Ally Cedeno, Founder of WOMEN OFFSHORE
We recently had the opportunity to sit down and talk with Chief Mate Ally Cedeno, founder of the influential and inspiring organization Women Offshore. In addition to getting an MBA degree and actively sailing offshore Ally has built an important and valuable online resource for an industry in which women comprise a small but growing minority.
What is the bottleneck for reducing the gender gap offshore and at sea?
At Women Offshore, we focus on three bottlenecks for reducing the gender gap on the water: industry exposure, career growth, and personal isolation.
First, we showcase opportunities to work on the water by shining a light on female talent in operations, celebrating their accomplishments and how they overcome challenges. Because of these features, outsiders are exposed to the maritime and offshore energy industries to see that there are opportunities for women to work on the water.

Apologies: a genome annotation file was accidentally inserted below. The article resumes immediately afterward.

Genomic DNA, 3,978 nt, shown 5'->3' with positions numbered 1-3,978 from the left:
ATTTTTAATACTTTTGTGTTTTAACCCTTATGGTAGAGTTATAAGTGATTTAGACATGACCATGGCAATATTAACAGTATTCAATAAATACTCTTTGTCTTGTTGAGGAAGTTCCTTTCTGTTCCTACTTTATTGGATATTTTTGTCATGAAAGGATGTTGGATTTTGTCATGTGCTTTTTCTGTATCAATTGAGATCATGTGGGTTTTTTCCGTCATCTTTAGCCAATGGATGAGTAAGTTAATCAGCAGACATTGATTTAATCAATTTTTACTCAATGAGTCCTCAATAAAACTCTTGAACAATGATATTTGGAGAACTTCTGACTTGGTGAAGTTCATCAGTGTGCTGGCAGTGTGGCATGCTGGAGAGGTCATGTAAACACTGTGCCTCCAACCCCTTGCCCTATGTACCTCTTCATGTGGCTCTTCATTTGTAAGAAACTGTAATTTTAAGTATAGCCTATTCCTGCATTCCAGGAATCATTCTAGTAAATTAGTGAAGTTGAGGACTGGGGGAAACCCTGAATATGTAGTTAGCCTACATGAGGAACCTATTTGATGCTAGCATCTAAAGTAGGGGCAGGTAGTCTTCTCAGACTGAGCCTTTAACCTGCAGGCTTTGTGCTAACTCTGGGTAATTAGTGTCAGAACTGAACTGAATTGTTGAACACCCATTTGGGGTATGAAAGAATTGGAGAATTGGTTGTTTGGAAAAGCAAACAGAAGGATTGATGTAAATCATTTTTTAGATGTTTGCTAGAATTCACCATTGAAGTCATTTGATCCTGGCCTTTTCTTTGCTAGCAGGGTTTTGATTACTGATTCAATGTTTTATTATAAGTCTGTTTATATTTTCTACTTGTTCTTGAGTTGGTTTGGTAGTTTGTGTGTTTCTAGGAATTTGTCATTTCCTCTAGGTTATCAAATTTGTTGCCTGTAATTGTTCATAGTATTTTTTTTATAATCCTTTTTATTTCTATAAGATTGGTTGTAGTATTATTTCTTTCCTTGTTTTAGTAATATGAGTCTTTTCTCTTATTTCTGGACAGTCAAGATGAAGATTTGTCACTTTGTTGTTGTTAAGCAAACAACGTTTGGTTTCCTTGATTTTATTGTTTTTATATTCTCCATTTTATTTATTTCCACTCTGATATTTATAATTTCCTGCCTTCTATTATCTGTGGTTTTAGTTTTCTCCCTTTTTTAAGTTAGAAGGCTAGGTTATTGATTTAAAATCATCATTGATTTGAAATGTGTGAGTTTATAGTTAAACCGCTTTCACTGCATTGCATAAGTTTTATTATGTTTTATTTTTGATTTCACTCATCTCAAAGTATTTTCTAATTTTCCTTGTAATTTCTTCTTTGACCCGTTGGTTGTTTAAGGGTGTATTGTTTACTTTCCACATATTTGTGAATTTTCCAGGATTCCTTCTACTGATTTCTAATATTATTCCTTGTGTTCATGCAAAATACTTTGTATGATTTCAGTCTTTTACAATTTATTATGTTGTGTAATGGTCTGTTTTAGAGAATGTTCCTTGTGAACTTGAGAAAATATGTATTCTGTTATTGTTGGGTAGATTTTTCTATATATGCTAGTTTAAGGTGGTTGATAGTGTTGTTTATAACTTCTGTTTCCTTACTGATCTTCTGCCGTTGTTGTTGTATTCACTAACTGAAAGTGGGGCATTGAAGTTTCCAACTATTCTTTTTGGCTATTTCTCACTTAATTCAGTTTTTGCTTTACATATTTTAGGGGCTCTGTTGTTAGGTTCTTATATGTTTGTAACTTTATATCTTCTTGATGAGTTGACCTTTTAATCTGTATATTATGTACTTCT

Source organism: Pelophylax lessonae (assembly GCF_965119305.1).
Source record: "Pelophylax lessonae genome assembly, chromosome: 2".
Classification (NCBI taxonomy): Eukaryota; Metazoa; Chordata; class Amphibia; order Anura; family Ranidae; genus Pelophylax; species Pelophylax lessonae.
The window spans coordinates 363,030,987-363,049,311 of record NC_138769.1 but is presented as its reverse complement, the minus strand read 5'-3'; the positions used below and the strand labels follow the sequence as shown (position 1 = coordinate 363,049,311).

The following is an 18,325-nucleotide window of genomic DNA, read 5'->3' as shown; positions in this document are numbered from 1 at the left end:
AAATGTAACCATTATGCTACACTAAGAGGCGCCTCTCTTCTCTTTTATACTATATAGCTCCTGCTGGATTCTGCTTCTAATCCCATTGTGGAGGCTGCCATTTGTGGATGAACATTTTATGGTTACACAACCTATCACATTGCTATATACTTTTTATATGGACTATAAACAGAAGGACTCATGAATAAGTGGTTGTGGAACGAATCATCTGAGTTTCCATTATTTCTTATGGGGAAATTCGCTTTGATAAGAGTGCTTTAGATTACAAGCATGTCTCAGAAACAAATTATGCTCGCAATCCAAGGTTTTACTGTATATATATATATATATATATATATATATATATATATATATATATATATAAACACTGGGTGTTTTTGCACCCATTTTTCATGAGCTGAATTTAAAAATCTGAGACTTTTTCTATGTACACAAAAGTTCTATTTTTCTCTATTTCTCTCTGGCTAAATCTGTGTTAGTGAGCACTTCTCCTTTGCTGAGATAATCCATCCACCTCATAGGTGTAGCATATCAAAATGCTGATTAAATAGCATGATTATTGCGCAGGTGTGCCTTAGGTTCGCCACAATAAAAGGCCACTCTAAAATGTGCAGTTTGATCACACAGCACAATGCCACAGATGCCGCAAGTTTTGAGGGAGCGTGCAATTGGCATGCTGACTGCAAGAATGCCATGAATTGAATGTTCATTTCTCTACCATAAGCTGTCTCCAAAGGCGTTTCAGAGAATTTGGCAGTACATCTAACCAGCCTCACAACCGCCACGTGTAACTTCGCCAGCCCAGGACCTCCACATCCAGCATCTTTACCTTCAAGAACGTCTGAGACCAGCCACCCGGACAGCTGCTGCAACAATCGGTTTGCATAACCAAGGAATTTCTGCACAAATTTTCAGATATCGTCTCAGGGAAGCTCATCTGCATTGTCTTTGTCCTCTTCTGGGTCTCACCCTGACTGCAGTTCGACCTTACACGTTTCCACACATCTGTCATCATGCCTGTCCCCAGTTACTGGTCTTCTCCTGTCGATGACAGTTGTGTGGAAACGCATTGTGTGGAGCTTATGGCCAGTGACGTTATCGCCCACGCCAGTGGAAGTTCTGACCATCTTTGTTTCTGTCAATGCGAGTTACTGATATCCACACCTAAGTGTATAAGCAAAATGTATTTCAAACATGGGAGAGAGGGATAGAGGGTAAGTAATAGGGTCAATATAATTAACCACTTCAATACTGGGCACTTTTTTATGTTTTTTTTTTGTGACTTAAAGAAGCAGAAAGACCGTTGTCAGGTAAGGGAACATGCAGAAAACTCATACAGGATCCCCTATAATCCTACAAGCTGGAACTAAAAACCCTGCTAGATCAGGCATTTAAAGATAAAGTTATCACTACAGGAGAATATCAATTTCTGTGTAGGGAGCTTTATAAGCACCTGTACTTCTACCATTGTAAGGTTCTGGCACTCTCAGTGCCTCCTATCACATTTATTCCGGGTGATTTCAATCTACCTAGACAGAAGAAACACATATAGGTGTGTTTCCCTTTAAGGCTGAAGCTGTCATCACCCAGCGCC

Many women have contacted us to learn more and find out how they can pursue similar career paths. After a feature is published, I also enjoy hearing from female talent already working on the water, who are inspired by the features to continue making waves. In industries where women are hidden, sharing our stories has a profound impact on how a woman sees the industry and how she views her own career.
Second, career growth can be a daunting challenge for anyone. As a woman who worked on the water for 10 years, I was often unsure on where I wanted my career to go. There were also times when I needed guidance, both personally as well as professionally. I wanted someone to ask questions to, specifically a female role-model, who could understand what it is like to be the only woman on board.